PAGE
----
1. Sometimes, depending on the specific patient's situation and factors such as the current position of the breast implant pockets and the “amount” of downsizing that is planned, it is necessary to work on the breast implant pocket. For example, decreasing the breast implant pocket space using internal sutures (capsulorrhaphy) may be necessary; doing so will help keep the smaller breasts implants in good position.
2. Every patient who undergoes downsizing or explantation wonders what her breasts will look like after removal of the breast implants. Generally speaking what breasts look like after explantation depends on several factors such as: the quality of skin elasticity (the better the elasticity the better the skin will bounce back), the size of the implants used (the larger the implant the more trouble you may have with redundant skin), and the amount of breast tissue present at this time (which may have changed since the time of your breast augmentation).
Life experience since your breast augmentation procedure, such as pregnancy or weight gain weight loss, will potentially influence the factors discussed above. If you take these factors into consideration and apply them to your specific circumstances you may get a good idea of what to expect after the implants are removed.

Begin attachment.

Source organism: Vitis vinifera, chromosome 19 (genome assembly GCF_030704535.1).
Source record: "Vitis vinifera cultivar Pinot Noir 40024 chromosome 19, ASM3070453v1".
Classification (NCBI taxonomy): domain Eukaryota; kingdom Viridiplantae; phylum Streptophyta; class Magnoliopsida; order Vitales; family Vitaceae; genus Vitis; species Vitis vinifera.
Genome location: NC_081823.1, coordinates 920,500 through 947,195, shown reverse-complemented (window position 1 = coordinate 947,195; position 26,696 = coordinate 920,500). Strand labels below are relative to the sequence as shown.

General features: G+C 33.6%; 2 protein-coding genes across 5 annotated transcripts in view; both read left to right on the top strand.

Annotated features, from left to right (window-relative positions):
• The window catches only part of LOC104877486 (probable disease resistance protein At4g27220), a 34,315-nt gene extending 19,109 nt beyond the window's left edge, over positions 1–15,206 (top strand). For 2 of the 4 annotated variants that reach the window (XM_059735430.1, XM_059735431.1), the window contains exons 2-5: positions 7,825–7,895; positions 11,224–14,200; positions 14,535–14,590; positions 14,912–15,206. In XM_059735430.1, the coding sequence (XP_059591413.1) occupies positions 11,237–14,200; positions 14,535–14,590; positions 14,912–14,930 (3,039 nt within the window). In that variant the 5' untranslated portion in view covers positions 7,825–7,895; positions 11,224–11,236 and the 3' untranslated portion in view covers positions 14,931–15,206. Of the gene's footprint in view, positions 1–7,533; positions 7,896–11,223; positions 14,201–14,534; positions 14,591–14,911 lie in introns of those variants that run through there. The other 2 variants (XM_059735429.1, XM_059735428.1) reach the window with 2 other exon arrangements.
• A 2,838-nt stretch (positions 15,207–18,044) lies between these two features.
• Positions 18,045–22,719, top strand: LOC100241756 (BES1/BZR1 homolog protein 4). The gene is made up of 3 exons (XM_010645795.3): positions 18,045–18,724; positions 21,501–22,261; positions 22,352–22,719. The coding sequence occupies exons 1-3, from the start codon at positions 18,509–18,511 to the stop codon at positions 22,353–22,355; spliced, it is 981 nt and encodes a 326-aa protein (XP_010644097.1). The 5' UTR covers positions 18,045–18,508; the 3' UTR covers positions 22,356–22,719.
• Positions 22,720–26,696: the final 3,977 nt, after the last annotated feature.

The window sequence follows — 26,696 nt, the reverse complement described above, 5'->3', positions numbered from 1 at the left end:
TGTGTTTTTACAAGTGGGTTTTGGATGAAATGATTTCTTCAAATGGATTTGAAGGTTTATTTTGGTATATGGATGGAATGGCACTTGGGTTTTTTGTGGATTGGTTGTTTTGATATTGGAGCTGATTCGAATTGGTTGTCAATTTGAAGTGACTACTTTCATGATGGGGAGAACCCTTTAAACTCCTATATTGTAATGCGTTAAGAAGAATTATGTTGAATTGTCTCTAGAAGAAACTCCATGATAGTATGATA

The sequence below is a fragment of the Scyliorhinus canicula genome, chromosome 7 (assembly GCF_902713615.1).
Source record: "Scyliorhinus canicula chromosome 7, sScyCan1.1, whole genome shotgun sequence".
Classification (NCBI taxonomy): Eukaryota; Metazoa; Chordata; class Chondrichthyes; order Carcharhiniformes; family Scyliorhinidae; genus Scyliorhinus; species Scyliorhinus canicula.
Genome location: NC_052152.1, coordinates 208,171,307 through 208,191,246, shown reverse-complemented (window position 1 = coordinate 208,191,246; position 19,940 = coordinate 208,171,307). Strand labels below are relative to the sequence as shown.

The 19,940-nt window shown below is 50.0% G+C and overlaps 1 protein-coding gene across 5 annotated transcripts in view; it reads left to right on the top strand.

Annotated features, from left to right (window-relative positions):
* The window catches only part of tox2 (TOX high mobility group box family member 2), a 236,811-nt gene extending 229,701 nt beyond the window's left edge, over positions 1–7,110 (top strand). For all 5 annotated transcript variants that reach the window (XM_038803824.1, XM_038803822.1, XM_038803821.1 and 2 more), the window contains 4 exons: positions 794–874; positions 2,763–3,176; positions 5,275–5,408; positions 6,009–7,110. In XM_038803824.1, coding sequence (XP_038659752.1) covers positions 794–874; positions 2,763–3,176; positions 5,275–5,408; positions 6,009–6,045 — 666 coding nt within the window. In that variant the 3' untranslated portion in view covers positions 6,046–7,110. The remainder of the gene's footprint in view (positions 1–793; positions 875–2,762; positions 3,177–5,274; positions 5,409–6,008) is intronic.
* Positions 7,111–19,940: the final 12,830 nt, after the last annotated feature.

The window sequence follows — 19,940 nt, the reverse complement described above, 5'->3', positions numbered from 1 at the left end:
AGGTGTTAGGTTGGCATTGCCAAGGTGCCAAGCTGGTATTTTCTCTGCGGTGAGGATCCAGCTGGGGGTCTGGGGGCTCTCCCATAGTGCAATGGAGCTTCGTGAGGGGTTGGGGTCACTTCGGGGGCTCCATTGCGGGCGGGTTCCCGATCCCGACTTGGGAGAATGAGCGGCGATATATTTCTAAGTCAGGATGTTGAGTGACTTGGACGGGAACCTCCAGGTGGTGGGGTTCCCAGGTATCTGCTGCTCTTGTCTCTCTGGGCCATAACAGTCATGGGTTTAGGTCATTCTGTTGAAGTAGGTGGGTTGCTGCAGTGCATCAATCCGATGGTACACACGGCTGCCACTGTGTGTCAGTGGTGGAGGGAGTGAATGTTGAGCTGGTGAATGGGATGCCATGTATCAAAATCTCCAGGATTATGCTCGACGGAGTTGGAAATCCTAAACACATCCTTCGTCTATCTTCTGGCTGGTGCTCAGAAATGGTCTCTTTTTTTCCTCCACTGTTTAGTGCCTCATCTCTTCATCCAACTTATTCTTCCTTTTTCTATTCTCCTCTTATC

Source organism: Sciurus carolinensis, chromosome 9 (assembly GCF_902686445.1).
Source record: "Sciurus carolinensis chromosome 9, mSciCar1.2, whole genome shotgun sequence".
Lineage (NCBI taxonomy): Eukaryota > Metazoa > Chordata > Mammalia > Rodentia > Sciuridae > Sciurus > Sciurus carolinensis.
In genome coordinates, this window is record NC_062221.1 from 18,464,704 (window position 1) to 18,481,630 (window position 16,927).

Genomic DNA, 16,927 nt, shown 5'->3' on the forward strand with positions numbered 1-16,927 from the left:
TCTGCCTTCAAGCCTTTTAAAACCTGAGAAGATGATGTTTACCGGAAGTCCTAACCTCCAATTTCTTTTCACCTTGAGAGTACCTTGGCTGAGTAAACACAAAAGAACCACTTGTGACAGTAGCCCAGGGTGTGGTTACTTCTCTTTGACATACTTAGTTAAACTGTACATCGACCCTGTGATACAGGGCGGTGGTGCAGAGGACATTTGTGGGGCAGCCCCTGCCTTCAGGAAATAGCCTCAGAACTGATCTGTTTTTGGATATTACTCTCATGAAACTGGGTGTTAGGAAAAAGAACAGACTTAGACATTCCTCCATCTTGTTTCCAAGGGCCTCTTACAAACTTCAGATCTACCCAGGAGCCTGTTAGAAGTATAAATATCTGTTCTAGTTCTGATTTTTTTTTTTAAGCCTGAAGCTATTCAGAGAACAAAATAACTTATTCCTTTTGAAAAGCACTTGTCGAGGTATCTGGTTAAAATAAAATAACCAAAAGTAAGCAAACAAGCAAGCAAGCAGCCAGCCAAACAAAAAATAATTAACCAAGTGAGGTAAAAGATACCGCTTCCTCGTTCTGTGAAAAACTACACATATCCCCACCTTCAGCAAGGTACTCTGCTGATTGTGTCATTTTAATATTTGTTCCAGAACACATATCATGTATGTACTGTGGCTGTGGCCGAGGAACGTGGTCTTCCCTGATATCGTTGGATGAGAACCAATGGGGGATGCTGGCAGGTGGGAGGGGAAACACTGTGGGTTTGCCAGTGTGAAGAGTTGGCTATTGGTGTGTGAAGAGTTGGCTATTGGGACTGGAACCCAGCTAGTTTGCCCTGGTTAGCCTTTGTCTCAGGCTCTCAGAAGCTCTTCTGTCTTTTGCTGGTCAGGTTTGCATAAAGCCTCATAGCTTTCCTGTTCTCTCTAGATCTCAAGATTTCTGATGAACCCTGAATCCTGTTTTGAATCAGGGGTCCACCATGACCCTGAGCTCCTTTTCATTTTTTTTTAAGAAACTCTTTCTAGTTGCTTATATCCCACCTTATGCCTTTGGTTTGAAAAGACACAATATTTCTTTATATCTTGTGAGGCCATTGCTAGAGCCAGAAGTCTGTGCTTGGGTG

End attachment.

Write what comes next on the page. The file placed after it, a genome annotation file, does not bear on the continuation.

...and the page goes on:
3. Depending on many factors ( some listed above), sometimes breast lifting is indicated after removal of breast implants. Some patients do benefit from a staged approach; the breast implants are removed initially and several months are allowed to pass to allow the skin and tissues to “bounce back” as much as possible. Then, if desired, breast lift and can be performed during the second stage. Again, generally speaking, that two-stage procedure is usually more costly given the additional expenses of surgery center facility ( twice) is an anesthesiology fees (twice). However, there are also patients who benefit from a two-stage procedure when it comes to concerns such as blood flow, wound healing, and overall complication rates
I hope this ( and the attached link) helps. For (possible) more specific advice, consider posting pictures as well.
These answers are for educational purposes and should not be relied upon as a substitute for medical advice you may receive from your physician. If you have a medical emergency, please call 911. These answers do not constitute or initiate a patient/doctor relationship.